Wednesday, 11 August 2010

Do we need to become less efficient?

Yesterday's story about the continuing increase in the number of NEETs is something which should worry all of us. To have so many people, especially young people, who see no hope of gainful employment in or near their communities is a depressing situation.

The traditional answer of the political right has been to encourage people to 'get on their bikes'; to become more mobile and move to where the work is. It's a solution which makes sense only to those who see people as a labour pool for the economy rather than as members of a community. It's the right answer for some individuals; but the wrong answer for a society or a community.

A more enlightened approach has been to lay on ever more training and education programmes, so that people are ready for work when it's available. But once people have been on one or more of these courses, and are still out of work, it's easy to see how the attraction starts to fade.

We've had a policy of trying to attract industries to the locations which most need the employment opportunities, albeit that that policy has been followed on an intermittent basis, with differing levels of enthusiasm depending on the state of the economy and the party of government. It's brought some jobs, and some of the companies have stayed and made a success of their investment. Others have proved to be more transient. The apparent successes of the boom years can quickly look hollow when things turn bad.

One of the most obvious responses to the economic downturn in the private sector - shortly to be imposed on the public sector as well through budget cuts – is to try and do more with less. Generally that means trying to achieve the same or more output with lower input; usually fewer staff working longer hours (or for lower wages, often by moving factories lock, stock, and barrel to lower cost countries).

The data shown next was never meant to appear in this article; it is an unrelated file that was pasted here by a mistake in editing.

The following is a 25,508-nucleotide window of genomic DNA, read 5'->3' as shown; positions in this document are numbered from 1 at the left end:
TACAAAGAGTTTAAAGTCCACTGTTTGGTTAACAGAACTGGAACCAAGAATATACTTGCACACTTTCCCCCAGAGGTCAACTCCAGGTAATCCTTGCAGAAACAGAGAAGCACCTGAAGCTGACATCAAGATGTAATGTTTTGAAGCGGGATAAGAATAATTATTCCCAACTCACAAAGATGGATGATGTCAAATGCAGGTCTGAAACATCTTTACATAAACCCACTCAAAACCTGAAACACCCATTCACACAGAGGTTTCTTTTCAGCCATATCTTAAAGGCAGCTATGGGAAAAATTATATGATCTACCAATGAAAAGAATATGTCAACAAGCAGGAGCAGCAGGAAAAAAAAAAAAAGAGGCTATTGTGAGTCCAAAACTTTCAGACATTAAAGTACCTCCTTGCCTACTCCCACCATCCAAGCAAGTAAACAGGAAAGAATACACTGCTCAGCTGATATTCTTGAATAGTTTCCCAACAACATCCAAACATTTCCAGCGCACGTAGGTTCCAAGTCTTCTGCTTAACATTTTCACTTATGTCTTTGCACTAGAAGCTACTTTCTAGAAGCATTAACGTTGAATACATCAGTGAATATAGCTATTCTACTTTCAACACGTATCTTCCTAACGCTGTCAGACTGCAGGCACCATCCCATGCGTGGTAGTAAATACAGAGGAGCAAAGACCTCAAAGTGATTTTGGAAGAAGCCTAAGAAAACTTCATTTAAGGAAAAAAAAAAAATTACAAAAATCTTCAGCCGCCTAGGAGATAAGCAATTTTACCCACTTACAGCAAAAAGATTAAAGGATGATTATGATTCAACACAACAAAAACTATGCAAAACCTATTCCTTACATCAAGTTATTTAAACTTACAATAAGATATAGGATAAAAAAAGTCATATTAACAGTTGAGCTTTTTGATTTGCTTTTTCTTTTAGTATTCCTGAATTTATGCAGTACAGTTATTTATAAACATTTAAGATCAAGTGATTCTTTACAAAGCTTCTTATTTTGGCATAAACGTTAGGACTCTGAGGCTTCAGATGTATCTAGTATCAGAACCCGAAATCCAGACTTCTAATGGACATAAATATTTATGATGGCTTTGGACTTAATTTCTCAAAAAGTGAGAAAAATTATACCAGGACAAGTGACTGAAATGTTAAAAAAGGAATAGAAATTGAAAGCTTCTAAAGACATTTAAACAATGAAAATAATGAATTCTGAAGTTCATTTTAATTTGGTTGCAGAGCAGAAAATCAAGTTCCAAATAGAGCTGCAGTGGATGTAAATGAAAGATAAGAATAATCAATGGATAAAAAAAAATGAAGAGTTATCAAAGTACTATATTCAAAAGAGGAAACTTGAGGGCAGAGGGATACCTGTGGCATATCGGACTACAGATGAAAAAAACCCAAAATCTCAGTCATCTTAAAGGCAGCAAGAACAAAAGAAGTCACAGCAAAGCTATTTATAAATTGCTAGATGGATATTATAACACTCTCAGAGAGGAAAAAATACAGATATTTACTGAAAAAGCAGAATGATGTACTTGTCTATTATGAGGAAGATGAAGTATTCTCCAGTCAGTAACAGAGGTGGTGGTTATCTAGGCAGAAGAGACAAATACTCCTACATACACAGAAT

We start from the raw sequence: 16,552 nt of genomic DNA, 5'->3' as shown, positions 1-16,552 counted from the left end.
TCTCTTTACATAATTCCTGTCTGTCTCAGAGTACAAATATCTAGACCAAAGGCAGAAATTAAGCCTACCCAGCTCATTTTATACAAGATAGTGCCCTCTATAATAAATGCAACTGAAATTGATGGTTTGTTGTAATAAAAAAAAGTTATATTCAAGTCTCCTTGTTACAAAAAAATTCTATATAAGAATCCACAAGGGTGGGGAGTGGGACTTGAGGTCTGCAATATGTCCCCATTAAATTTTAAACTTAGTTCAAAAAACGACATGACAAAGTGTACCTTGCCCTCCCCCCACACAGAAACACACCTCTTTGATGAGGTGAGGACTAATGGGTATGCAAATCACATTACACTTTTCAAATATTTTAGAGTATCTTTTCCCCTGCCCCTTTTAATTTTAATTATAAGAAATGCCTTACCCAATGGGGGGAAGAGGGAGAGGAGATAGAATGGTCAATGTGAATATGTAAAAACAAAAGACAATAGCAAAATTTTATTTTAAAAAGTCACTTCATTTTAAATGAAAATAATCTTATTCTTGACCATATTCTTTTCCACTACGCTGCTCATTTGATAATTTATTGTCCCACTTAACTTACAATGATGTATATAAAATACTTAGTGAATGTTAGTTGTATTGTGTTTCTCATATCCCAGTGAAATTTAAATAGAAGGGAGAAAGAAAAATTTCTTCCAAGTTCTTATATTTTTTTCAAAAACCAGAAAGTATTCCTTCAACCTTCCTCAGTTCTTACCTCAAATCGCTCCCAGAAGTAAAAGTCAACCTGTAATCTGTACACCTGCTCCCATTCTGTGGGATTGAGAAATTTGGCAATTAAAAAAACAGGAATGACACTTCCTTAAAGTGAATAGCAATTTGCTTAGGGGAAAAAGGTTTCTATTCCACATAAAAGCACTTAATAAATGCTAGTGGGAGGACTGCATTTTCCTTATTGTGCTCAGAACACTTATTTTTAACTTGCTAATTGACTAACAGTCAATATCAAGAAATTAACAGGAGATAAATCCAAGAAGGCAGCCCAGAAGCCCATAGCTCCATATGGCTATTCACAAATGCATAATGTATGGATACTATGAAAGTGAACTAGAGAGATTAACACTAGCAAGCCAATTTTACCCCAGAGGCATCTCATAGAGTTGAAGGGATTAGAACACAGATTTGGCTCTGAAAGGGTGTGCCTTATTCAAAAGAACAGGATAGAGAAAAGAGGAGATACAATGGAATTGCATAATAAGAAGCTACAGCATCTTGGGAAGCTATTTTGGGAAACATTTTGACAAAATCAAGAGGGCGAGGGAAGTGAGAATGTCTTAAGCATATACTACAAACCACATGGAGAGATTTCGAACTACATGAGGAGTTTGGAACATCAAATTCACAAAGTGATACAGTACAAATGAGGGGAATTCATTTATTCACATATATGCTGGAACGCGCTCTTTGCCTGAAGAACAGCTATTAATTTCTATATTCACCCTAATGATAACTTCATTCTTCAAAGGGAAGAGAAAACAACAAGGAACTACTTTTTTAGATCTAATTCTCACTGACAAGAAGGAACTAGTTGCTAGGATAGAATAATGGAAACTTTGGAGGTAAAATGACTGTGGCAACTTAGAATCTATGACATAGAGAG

That isn't just a product of the recession, though; it's a long term driver of a competitive economy to try and reduce input costs. The economy is built on an assumption that 'economic growth' will soak up the excess labour. That doesn't always happen in the good times; it certainly doesn't happen during a recession.

But if continued compound economic growth is ultimately unsustainable, as I believe it to be, then depending on growth to solve the problem of unemployment is a strategy which is doomed to failure. The current recession should have served as a warning to us, but the powers that be seem determined to ignore that warning and rush back to 'business as usual' as rapidly as possible. The outcome will inevitably be that we have a persistent and growing number of people who remain economically inactive for the foreseeable future. 'Efficiency' may make narrow economic sense, but it doesn't always make broader social sense.

There is an alternative though. If instead of employing fewer people to work longer hours we were to employ more people working shorter hours, we would be more effectively 'sharing out' both the available work and the rewards for doing it. (And, in the process, cutting the levels of tax on those who do work which currently go to support those who do not.) We'd also have a more equal society, and probably a happier one to boot.